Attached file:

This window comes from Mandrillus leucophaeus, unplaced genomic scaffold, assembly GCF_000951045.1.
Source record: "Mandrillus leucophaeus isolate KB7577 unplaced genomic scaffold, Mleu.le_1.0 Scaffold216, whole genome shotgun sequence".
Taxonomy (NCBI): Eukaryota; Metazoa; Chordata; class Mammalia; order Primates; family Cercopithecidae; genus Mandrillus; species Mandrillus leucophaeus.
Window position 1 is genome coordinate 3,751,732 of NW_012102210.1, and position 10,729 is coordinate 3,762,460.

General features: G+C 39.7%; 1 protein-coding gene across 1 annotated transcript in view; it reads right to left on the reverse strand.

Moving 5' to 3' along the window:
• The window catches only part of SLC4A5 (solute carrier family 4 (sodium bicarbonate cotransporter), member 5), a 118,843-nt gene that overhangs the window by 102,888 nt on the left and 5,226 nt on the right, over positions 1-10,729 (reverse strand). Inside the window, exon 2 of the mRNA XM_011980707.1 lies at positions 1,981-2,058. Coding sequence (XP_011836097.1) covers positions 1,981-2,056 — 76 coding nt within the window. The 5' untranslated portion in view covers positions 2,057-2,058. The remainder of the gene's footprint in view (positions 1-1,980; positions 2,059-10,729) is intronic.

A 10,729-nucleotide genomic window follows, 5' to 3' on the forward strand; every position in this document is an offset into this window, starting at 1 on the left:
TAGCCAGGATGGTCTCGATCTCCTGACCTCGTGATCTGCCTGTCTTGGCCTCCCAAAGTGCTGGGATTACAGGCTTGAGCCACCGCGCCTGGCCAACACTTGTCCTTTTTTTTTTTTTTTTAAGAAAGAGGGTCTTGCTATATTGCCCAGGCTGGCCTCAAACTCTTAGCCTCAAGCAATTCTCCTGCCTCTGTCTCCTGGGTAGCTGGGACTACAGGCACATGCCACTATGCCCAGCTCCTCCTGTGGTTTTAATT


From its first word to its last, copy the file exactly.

This window comes from Mandrillus leucophaeus, unplaced genomic scaffold, assembly GCF_000951045.1.
Source record: "Mandrillus leucophaeus isolate KB7577 unplaced genomic scaffold, Mleu.le_1.0 Scaffold216, whole genome shotgun sequence".
Taxonomy (NCBI): Eukaryota; Metazoa; Chordata; class Mammalia; order Primates; family Cercopithecidae; genus Mandrillus; species Mandrillus leucophaeus.
Window position 1 is genome coordinate 3,751,732 of NW_012102210.1, and position 10,729 is coordinate 3,762,460.

General features: G+C 39.7%; 1 protein-coding gene across 1 annotated transcript in view; it reads right to left on the reverse strand.

Moving 5' to 3' along the window:
• The window catches only part of SLC4A5 (solute carrier family 4 (sodium bicarbonate cotransporter), member 5), a 118,843-nt gene that overhangs the window by 102,888 nt on the left and 5,226 nt on the right, over positions 1-10,729 (reverse strand). Inside the window, exon 2 of the mRNA XM_011980707.1 lies at positions 1,981-2,058. Coding sequence (XP_011836097.1) covers positions 1,981-2,056 — 76 coding nt within the window. The 5' untranslated portion in view covers positions 2,057-2,058. The remainder of the gene's footprint in view (positions 1-1,980; positions 2,059-10,729) is intronic.

A 10,729-nucleotide genomic window follows, 5' to 3' on the forward strand; every position in this document is an offset into this window, starting at 1 on the left:
TAGCCAGGATGGTCTCGATCTCCTGACCTCGTGATCTGCCTGTCTTGGCCTCCCAAAGTGCTGGGATTACAGGCTTGAGCCACCGCGCCTGGCCAACACTTGTCCTTTTTTTTTTTTTTTTAAGAAAGAGGGTCTTGCTATATTGCCCAGGCTGGCCTCAAACTCTTAGCCTCAAGCAATTCTCCTGCCTCTGTCTCCTGGGTAGCTGGGACTACAGGCACATGCCACTATGCCCAGCTCCTCCTGTGGTTTTAATT